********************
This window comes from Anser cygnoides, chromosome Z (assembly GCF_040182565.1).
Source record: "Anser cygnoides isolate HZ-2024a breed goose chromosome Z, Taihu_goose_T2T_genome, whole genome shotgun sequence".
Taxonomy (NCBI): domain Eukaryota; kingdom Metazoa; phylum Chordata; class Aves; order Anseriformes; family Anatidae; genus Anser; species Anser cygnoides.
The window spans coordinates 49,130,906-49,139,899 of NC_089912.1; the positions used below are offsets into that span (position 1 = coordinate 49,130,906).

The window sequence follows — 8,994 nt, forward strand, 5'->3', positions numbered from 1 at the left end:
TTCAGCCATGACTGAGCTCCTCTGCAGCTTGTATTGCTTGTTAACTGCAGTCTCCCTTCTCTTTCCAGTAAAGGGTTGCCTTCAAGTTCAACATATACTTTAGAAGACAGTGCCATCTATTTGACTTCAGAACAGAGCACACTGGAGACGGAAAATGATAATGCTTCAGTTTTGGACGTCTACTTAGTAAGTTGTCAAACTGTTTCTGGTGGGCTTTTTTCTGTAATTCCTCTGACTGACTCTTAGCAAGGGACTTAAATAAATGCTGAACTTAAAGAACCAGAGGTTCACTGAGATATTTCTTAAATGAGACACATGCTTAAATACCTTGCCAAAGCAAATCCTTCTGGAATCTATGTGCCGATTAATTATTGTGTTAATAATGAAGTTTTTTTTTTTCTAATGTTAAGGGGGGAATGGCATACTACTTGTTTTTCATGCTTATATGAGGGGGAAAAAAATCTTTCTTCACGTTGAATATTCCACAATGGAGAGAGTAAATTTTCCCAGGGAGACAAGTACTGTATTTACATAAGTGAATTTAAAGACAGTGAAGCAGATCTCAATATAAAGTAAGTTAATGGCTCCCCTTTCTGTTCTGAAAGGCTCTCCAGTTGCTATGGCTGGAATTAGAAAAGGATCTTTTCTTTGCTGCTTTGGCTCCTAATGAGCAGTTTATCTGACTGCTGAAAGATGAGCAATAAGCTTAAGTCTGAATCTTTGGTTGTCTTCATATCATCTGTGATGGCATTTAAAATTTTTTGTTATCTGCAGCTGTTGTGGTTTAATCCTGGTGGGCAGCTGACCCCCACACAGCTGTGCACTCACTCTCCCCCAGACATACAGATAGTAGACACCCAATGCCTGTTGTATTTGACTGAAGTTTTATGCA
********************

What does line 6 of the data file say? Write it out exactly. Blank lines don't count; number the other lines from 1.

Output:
TTCAGCCATGACTGAGCTCCTCTGCAGCTTGTATTGCTTGTTAACTGCAGTCTCCCTTCTCTTTCCAGTAAAGGGTTGCCTTCAAGTTCAACATATACTTTAGAAGACAGTGCCATCTATTTGACTTCAGAACAGAGCACACTGGAGACGGAAAATGATAATGCTTCAGTTTTGGACGTCTACTTAGTAAGTTGTCAAACTGTTTCTGGTGGGCTTTTTTCTGTAATTCCTCTGACTGACTCTTAGCAAGGGACTTAAATAAATGCTGAACTTAAAGAACCAGAGGTTCACTGAGATATTTCTTAAATGAGACACATGCTTAAATACCTTGCCAAAGCAAATCCTTCTGGAATCTATGTGCCGATTAATTATTGTGTTAATAATGAAGTTTTTTTTTTTCTAATGTTAAGGGGGGAATGGCATACTACTTGTTTTTCATGCTTATATGAGGGGGAAAAAAATCTTTCTTCACGTTGAATATTCCACAATGGAGAGAGTAAATTTTCCCAGGGAGACAAGTACTGTATTTACATAAGTGAATTTAAAGACAGTGAAGCAGATCTCAATATAAAGTAAGTTAATGGCTCCCCTTTCTGTTCTGAAAGGCTCTCCAGTTGCTATGGCTGGAATTAGAAAAGGATCTTTTCTTTGCTGCTTTGGCTCCTAATGAGCAGTTTATCTGACTGCTGAAAGATGAGCAATAAGCTTAAGTCTGAATCTTTGGTTGTCTTCATATCATCTGTGATGGCATTTAAAATTTTTTGTTATCTGCAGCTGTTGTGGTTTAATCCTGGTGGGCAGCTGACCCCCACACAGCTGTGCACTCACTCTCCCCCAGACATACAGATAGTAGACACCCAATGCCTGTTGTATTTGACTGAAGTTTTATGCA